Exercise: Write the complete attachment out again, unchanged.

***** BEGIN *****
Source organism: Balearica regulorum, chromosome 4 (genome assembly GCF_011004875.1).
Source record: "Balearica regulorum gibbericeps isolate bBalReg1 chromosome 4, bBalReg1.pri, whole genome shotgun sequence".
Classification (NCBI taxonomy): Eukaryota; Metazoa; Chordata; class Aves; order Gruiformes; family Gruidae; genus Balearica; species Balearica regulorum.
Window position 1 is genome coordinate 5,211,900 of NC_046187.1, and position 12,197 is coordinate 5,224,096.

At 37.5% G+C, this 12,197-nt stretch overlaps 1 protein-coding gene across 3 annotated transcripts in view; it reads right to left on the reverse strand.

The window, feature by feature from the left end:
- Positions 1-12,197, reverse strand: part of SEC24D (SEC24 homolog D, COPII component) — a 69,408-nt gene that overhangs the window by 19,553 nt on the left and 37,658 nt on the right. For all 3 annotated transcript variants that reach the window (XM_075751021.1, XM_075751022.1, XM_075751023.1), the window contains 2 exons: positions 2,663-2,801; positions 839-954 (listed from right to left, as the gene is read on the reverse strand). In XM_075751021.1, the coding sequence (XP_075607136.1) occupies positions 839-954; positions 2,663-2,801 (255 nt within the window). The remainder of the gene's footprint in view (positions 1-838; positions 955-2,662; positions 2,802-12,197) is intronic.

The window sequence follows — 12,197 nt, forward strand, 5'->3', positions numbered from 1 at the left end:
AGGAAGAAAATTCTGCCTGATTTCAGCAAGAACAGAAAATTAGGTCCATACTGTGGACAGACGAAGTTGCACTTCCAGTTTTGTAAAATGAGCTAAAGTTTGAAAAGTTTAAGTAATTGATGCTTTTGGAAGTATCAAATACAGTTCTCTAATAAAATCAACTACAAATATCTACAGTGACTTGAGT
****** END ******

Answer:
Source organism: Balearica regulorum, chromosome 4 (genome assembly GCF_011004875.1).
Source record: "Balearica regulorum gibbericeps isolate bBalReg1 chromosome 4, bBalReg1.pri, whole genome shotgun sequence".
Classification (NCBI taxonomy): Eukaryota; Metazoa; Chordata; class Aves; order Gruiformes; family Gruidae; genus Balearica; species Balearica regulorum.
Window position 1 is genome coordinate 5,211,900 of NC_046187.1, and position 12,197 is coordinate 5,224,096.

At 37.5% G+C, this 12,197-nt stretch overlaps 1 protein-coding gene across 3 annotated transcripts in view; it reads right to left on the reverse strand.

The window, feature by feature from the left end:
- Positions 1-12,197, reverse strand: part of SEC24D (SEC24 homolog D, COPII component) — a 69,408-nt gene that overhangs the window by 19,553 nt on the left and 37,658 nt on the right. For all 3 annotated transcript variants that reach the window (XM_075751021.1, XM_075751022.1, XM_075751023.1), the window contains 2 exons: positions 2,663-2,801; positions 839-954 (listed from right to left, as the gene is read on the reverse strand). In XM_075751021.1, the coding sequence (XP_075607136.1) occupies positions 839-954; positions 2,663-2,801 (255 nt within the window). The remainder of the gene's footprint in view (positions 1-838; positions 955-2,662; positions 2,802-12,197) is intronic.

The window sequence follows — 12,197 nt, forward strand, 5'->3', positions numbered from 1 at the left end:
AGGAAGAAAATTCTGCCTGATTTCAGCAAGAACAGAAAATTAGGTCCATACTGTGGACAGACGAAGTTGCACTTCCAGTTTTGTAAAATGAGCTAAAGTTTGAAAAGTTTAAGTAATTGATGCTTTTGGAAGTATCAAATACAGTTCTCTAATAAAATCAACTACAAATATCTACAGTGACTTGAGT